Resources for Max Meets a Monster

Teacher Notes

Max Meets a Monster

Author: Tracey Hawkins Illustrator: Chantal Stewart

1. Synopsis 

Max is having his first ever sleepover at Grandpaís house and decides to take his new birthday torch and Old Ted. During the night Max is woken by a horrible, snorting, noise unlike anything he has ever heard. Max heads off on an adventure in his quest to find the monster. Along the way he sees scary images in the bathroom, horrible monster shadows on the wall and monsters hidden in the clothes hanging on the coat rack. Max finally comes face to face with his monster, his snoring Grandpa. Confronting fear and the wonderful relationship a child shares with his grandparent are the key themes in this book.

2. Author/Illustrator style or medium 

The brightly coloured illustrations have been used over double page spreads. Innate objects have been brought to life to look like possible monsters, such as Grandpaís socks, coat pockets and the bathtub. The text varies in colour (from blue to white) depending on the darkness of the background. The snoring sounds have been wrapped across the page in a rhythmic flow in keeping with the flow and volume of a snoring sound. S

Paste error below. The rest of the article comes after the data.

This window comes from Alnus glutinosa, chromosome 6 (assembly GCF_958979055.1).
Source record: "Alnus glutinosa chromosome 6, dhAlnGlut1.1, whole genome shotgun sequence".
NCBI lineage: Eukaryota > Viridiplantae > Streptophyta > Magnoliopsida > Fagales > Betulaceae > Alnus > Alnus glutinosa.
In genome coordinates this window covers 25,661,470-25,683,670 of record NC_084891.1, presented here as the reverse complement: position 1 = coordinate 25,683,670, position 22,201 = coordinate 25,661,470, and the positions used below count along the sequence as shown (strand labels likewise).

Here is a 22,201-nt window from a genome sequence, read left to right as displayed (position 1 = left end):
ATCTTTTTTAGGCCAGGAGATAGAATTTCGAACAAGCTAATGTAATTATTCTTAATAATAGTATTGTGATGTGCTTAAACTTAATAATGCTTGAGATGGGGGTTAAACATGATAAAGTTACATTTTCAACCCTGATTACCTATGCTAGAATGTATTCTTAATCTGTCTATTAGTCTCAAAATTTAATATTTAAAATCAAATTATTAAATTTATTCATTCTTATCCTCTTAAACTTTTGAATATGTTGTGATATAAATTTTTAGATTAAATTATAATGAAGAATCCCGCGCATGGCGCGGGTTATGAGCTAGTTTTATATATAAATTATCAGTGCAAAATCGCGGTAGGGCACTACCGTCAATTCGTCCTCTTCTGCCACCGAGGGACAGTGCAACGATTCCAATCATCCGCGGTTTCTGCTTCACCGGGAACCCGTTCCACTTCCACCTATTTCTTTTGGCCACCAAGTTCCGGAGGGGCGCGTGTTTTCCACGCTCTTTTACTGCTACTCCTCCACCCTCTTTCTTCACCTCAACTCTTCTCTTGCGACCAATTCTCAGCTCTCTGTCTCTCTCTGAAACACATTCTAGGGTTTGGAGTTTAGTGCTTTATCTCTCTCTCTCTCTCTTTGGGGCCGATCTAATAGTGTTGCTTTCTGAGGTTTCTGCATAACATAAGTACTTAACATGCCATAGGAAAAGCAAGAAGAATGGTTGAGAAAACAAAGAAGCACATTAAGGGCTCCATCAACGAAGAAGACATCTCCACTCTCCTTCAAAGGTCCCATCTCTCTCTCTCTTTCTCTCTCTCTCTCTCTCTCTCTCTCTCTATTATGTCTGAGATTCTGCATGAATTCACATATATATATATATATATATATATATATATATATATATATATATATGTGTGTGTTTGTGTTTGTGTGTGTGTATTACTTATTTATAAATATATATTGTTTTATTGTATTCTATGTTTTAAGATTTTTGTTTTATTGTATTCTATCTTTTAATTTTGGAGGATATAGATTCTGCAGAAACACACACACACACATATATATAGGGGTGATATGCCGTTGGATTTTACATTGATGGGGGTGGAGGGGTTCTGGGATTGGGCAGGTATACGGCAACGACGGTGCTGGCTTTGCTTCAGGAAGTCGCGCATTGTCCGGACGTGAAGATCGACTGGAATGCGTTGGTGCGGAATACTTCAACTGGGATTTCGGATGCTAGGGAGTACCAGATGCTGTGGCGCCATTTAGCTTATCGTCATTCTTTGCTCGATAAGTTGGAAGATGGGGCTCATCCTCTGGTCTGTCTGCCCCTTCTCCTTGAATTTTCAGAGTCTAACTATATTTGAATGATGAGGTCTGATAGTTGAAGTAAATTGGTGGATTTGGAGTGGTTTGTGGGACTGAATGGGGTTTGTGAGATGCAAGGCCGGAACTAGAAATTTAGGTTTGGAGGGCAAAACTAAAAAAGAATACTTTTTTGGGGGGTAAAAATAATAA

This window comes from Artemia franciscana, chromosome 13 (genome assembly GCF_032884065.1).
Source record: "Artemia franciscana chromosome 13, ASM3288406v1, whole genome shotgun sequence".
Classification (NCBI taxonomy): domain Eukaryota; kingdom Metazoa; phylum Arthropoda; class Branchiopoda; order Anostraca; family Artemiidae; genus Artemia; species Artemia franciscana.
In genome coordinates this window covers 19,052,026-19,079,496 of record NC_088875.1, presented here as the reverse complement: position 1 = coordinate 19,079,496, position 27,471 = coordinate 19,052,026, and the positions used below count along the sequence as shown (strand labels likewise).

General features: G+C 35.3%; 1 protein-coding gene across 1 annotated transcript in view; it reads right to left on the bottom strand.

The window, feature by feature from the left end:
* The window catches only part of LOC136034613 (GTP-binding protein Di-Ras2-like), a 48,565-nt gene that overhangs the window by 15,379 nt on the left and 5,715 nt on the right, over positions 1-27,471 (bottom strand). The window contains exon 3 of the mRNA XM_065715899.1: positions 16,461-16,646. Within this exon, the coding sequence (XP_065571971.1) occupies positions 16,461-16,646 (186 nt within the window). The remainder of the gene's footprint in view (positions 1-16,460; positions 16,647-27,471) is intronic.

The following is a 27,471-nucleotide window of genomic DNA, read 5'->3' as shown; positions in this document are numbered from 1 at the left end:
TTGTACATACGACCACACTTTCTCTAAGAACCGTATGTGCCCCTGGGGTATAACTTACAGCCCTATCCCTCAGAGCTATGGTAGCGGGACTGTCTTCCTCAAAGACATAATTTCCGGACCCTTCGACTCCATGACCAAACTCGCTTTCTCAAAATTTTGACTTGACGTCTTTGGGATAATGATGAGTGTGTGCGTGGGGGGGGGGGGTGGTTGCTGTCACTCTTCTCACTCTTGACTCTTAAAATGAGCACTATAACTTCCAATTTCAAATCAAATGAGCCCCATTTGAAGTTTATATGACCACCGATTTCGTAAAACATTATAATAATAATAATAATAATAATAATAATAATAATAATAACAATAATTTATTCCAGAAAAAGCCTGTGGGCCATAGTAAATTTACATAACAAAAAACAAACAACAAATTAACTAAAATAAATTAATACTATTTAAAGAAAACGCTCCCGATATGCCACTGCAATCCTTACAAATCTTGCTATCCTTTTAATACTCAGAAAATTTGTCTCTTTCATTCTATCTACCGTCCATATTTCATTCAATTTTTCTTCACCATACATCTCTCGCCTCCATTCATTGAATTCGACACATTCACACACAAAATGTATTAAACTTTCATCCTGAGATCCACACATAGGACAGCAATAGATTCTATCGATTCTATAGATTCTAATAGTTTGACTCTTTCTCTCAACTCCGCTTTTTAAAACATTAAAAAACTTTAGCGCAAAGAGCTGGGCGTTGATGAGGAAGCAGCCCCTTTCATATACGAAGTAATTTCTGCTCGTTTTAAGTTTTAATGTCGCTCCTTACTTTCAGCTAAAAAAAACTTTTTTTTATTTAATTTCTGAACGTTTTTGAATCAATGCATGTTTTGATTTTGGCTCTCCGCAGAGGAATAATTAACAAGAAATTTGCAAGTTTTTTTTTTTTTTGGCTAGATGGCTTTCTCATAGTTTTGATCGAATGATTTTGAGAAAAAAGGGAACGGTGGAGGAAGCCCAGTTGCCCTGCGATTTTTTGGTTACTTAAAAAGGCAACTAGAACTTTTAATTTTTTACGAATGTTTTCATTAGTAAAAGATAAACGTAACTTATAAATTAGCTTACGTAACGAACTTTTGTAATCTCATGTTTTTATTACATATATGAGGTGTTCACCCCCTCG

Max pictures for promotion

3. Author/Illustrator Motivation 

The idea for Max meets a Monster happened after Traceyís youngest son came down for breakfast one morning, complaining about the horrible snorting noises he had heard in the night. He was sure it was a monster. Tracey assured him it wasnít a monster only his Grandfather heíd heard snoring in the bedroom next door. 

Author/Illustrator Background Information 

Tracey grew up on the mid north coast in Kempsey and spent her teenage years in the in Armidale. After finishing school she went to Armidale College of Advanced Education where she studied to be a teacher. Tracey then launched into a career in the police force, where she picked up lots of hints for her mysteries and scary stories. After the birth of her third child she hung up her gun holster for a nappy bag and became a full-time mother, a job she loved best of all. Feeling the need to expand her life outside of the home Tracey started evening creative writing classes and found she enjoyed writing for adults, mostly murder mystery stories of course. She also found she enjoyed writing funny stories for her children. Tracey’s books are centred on the things that happen to her family. Her children are featured in her stories under secret names, but they know who are they are. Tracey has always, well nearly always, been brave, except for when she was a little bit scared of the dark. Chantal Stewart is French. You may notice in the book that Grandpa looks quite European! Chantal says she likes to give a sense of movement and expression to her characters.

4. Educational Applicability 

Family relationships and confronting fear are the key themes in this book.

Discussion topics: Before reading the book 

1. Ask the children have they ever been frightened? 
2. Discuss what types of things or situations which might frighten them. 
3. How did they cope with the situation?